PHOTO CAPTION: On April 27, 1958, approximately 300 people gathered at the Southeastern edge of Statesboro to break ground on Pittman Park Methodist Church’s new church building. Pictured is Rev. Houston turning the first shovelful of Earth. Just behind and to the right of the pastor is a young boy, Remer L. “Brad” Brady, who would return 40 years later as the congregation’s eleventh pastor. At the far right is Dr. Zach Henderson, President of Georgia Teachers College (what would later become Georgia Southern University).

The Beginning

In 1956, Statesboro was bustling with tourists traveling to Florida. The roadway was so busy that when the Methodist church in Downtown Statesboro decided to build a new sanctuary, some suggested moving the church to a new location. Dr. Ken Herring, a member of the congregation colorfully recalls, “You couldn’t even sleep in church much less hear what the preacher said.” Rather than move the current church, it was decided that a new church would be created.

A Georgia Southern Connection

Dr. Zach Henderson, President of Georgia Teachers College (what would later become Georgia Southern University), was instrumental in persuading congregants that a new church was needed. He also helped procure the location for the new church. There was land near the college that was owned by the widow of Henderson’s predecessor, Dr. Marvin Pittman, who was living out of state. Henderson offered to write to her, and she wrote back within days, saying she would offer the 8.7-acre tract at no charge since it was for a new church. The congregation named their church Pittman Park in gratitude.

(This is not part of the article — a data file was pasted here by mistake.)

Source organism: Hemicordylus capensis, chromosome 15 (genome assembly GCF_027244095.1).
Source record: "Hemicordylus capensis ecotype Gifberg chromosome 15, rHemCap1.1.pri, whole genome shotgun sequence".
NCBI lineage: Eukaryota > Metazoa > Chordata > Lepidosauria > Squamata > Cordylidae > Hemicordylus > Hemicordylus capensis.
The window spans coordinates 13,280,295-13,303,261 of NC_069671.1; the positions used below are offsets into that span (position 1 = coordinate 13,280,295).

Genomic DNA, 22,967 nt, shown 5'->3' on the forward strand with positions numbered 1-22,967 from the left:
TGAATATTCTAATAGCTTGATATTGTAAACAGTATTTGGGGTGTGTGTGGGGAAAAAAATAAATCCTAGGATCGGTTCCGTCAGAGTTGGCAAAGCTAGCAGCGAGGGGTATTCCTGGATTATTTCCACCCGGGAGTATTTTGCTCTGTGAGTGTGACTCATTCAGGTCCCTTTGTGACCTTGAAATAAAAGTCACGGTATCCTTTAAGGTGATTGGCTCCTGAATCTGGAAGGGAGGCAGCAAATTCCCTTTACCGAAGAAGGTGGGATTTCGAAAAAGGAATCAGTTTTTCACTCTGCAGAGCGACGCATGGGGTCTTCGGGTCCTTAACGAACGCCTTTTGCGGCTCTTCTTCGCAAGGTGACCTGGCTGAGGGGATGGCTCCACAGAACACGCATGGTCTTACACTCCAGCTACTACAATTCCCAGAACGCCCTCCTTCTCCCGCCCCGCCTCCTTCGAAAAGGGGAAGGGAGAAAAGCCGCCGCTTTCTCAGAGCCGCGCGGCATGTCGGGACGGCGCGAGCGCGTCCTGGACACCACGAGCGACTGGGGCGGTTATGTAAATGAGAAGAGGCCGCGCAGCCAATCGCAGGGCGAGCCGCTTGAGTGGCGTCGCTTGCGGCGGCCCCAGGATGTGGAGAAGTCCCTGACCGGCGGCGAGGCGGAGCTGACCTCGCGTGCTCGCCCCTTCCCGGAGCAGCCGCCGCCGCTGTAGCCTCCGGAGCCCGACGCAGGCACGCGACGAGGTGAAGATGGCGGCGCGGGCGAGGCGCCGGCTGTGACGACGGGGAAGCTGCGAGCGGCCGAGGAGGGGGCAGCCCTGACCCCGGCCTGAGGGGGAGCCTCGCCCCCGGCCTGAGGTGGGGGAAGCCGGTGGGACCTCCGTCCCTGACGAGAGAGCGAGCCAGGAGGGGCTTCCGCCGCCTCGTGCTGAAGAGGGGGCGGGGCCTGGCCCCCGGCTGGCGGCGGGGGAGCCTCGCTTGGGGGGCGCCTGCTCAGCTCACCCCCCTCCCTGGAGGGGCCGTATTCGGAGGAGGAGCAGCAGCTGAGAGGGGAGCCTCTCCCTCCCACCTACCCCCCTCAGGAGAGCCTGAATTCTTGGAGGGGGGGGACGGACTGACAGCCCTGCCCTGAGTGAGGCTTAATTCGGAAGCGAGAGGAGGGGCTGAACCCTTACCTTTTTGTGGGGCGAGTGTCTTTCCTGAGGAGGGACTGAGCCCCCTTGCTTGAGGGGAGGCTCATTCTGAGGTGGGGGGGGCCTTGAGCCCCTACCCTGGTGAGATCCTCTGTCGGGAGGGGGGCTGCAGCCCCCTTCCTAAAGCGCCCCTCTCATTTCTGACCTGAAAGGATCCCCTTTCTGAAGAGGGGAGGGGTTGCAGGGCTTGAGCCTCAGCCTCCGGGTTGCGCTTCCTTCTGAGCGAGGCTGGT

Until a building could be constructed, the congregation met in Marvin Pittman Lab School facilities, an elementary and middle school housed on the campus of the Georgia Teachers College. The first service was held in the school auditorium on June 17, 1956. The local newspaper quoted Henderson as saying, “It was a real religious experience to attend the first church service at Pittman Park with 228 at morning worship.”

Constructing the Building

The new congregation had decided to build a small chapel and some classrooms to start out, with a full sanctuary and fellowship hall to be added later. However, when representatives asked for a construction loan from the Georgia Teacher Retirement System (TRS), the chairman offered to lend enough to build the full church. Congregant Bennie Herring recalls, “The TRS guy said, ‘why don’t you build the whole thing? We’ll lend you the money.’ We about fell out.”

In March of 1958, Benning and Benning Construction of Atlanta was chosen as the building contractor because their contract bid was the lowest. It wasn’t low enough, however, and the plans had to be adjusted to keep the project within budget. Builder T.R. Benning, Sr. had such a good experience on the job that he ended up donating the chapel, allowing the congregation to build their complete plan after all.

On May 31, 1959, the community was invited to an Open House at the new Pittman Park building. In a newspaper article, Pittman Park’s Rev. Lawrence Houston was quoted as saying, “While a school building can never take the place of a lovely place of worship, nevertheless, we have found excellent temporary facilities in the Marvin Pittman School… This year of construction of the new church plant has been one of harmony and progress.”

Paraphrased from “A Charge to Keep: A History of Pittman Park United Methodist Church” by C. David Thompson